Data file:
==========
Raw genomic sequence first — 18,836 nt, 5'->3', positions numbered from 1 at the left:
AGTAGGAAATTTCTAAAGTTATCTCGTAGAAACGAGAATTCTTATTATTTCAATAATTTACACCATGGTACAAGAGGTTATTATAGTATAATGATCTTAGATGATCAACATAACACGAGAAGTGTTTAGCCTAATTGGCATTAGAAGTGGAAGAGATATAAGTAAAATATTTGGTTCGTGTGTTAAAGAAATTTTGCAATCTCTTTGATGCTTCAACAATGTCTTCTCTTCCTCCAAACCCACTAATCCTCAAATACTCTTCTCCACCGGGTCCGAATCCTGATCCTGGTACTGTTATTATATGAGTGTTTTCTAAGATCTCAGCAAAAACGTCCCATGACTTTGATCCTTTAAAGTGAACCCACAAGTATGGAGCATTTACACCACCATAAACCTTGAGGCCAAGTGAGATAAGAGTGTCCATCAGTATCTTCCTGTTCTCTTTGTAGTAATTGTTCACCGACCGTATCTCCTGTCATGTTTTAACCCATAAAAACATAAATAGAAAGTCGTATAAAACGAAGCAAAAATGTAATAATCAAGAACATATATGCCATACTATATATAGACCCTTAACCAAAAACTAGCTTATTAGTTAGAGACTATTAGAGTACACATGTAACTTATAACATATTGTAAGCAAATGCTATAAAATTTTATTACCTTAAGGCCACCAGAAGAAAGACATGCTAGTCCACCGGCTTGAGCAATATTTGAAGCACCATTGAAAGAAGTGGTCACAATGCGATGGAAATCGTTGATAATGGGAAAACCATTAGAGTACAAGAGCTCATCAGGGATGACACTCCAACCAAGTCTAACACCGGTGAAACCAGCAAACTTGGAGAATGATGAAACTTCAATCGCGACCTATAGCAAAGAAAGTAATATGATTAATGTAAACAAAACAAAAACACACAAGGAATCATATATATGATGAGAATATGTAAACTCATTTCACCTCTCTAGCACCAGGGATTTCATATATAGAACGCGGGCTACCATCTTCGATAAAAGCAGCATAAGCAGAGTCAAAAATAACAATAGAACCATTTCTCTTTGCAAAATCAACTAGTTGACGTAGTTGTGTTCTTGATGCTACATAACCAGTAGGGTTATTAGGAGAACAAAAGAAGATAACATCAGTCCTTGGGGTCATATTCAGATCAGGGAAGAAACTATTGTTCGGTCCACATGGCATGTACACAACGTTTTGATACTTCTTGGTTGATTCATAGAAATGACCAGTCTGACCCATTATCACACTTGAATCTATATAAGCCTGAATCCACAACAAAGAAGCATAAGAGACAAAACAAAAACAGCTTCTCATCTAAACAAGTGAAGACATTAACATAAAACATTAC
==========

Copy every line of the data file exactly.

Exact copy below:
Raw genomic sequence first — 18,836 nt, 5'->3', positions numbered from 1 at the left:
AGTAGGAAATTTCTAAAGTTATCTCGTAGAAACGAGAATTCTTATTATTTCAATAATTTACACCATGGTACAAGAGGTTATTATAGTATAATGATCTTAGATGATCAACATAACACGAGAAGTGTTTAGCCTAATTGGCATTAGAAGTGGAAGAGATATAAGTAAAATATTTGGTTCGTGTGTTAAAGAAATTTTGCAATCTCTTTGATGCTTCAACAATGTCTTCTCTTCCTCCAAACCCACTAATCCTCAAATACTCTTCTCCACCGGGTCCGAATCCTGATCCTGGTACTGTTATTATATGAGTGTTTTCTAAGATCTCAGCAAAAACGTCCCATGACTTTGATCCTTTAAAGTGAACCCACAAGTATGGAGCATTTACACCACCATAAACCTTGAGGCCAAGTGAGATAAGAGTGTCCATCAGTATCTTCCTGTTCTCTTTGTAGTAATTGTTCACCGACCGTATCTCCTGTCATGTTTTAACCCATAAAAACATAAATAGAAAGTCGTATAAAACGAAGCAAAAATGTAATAATCAAGAACATATATGCCATACTATATATAGACCCTTAACCAAAAACTAGCTTATTAGTTAGAGACTATTAGAGTACACATGTAACTTATAACATATTGTAAGCAAATGCTATAAAATTTTATTACCTTAAGGCCACCAGAAGAAAGACATGCTAGTCCACCGGCTTGAGCAATATTTGAAGCACCATTGAAAGAAGTGGTCACAATGCGATGGAAATCGTTGATAATGGGAAAACCATTAGAGTACAAGAGCTCATCAGGGATGACACTCCAACCAAGTCTAACACCGGTGAAACCAGCAAACTTGGAGAATGATGAAACTTCAATCGCGACCTATAGCAAAGAAAGTAATATGATTAATGTAAACAAAACAAAAACACACAAGGAATCATATATATGATGAGAATATGTAAACTCATTTCACCTCTCTAGCACCAGGGATTTCATATATAGAACGCGGGCTACCATCTTCGATAAAAGCAGCATAAGCAGAGTCAAAAATAACAATAGAACCATTTCTCTTTGCAAAATCAACTAGTTGACGTAGTTGTGTTCTTGATGCTACATAACCAGTAGGGTTATTAGGAGAACAAAAGAAGATAACATCAGTCCTTGGGGTCATATTCAGATCAGGGAAGAAACTATTGTTCGGTCCACATGGCATGTACACAACGTTTTGATACTTCTTGGTTGATTCATAGAAATGACCAGTCTGACCCATTATCACACTTGAATCTATATAAGCCTGAATCCACAACAAAGAAGCATAAGAGACAAAACAAAAACAGCTTCTCATCTAAACAAGTGAAGACATTAACATAAAACATTAC